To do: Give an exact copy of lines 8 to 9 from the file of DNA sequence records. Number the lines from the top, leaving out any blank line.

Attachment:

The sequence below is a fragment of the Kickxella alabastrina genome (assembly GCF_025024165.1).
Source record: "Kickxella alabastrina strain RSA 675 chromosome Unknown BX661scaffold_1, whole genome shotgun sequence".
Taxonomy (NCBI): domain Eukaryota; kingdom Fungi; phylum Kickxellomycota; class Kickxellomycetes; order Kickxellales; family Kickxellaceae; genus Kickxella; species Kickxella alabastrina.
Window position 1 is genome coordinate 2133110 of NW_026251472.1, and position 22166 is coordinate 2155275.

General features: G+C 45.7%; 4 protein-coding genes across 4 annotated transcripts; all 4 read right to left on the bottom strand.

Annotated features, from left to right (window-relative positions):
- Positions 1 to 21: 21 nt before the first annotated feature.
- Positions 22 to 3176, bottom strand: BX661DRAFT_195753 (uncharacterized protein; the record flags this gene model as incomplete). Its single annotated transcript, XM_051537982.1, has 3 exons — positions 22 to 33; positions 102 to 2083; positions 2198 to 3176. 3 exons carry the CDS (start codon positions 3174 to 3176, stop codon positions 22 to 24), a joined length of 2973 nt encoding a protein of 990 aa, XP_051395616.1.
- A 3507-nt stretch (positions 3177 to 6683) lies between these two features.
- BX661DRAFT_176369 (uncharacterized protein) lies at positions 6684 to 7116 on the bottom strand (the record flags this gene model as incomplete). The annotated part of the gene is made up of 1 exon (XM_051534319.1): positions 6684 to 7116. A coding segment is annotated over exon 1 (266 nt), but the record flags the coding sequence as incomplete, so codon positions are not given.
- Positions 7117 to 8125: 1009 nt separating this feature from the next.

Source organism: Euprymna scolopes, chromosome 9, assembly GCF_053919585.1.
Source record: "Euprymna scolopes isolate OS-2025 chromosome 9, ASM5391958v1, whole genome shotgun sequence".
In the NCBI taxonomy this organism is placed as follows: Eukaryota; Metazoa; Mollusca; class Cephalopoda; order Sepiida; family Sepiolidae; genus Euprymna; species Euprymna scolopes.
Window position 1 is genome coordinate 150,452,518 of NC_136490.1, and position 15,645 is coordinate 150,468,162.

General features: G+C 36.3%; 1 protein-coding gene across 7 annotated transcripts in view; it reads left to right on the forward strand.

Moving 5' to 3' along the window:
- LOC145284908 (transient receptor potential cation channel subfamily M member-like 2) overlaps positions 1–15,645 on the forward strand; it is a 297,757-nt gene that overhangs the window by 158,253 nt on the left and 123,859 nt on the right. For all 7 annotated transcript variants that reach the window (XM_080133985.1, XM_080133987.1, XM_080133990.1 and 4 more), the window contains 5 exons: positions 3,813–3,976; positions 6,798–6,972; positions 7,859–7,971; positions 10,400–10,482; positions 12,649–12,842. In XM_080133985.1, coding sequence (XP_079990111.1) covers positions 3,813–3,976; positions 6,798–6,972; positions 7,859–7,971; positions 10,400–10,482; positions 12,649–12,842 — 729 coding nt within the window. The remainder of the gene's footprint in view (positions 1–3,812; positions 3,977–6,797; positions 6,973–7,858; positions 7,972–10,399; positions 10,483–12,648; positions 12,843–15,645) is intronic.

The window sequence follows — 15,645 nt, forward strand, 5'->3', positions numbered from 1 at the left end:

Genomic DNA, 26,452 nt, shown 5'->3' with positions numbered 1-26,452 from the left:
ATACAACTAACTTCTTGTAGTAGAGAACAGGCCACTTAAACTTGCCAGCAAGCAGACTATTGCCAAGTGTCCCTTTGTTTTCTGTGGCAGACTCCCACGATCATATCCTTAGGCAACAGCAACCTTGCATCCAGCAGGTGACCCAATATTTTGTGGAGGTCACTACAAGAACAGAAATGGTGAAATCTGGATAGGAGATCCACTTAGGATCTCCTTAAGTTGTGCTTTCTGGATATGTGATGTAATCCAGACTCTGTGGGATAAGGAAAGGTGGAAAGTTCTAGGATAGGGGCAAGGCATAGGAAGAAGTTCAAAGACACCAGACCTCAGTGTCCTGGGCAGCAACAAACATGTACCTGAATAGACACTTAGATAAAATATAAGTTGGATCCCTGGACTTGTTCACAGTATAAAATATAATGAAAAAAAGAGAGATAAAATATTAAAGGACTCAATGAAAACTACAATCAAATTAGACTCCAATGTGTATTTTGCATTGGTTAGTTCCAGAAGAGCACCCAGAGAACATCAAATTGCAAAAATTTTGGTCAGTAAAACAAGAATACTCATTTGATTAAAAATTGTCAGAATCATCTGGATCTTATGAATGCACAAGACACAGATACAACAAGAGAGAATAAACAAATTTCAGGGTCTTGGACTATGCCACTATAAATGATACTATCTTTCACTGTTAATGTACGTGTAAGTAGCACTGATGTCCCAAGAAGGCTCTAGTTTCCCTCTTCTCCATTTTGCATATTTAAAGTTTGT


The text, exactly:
- Positions 22 to 3176, bottom strand: BX661DRAFT_195753 (uncharacterized protein; the record flags this gene model as incomplete). Its single annotated transcript, XM_051537982.1, has 3 exons — positions 22 to 33; positions 102 to 2083; positions 2198 to 3176. 3 exons carry the CDS (start codon positions 3174 to 3176, stop codon positions 22 to 24), a joined length of 2973 nt encoding a protein of 990 aa, XP_051395616.1.
- A 3507-nt stretch (positions 3177 to 6683) lies between these two features.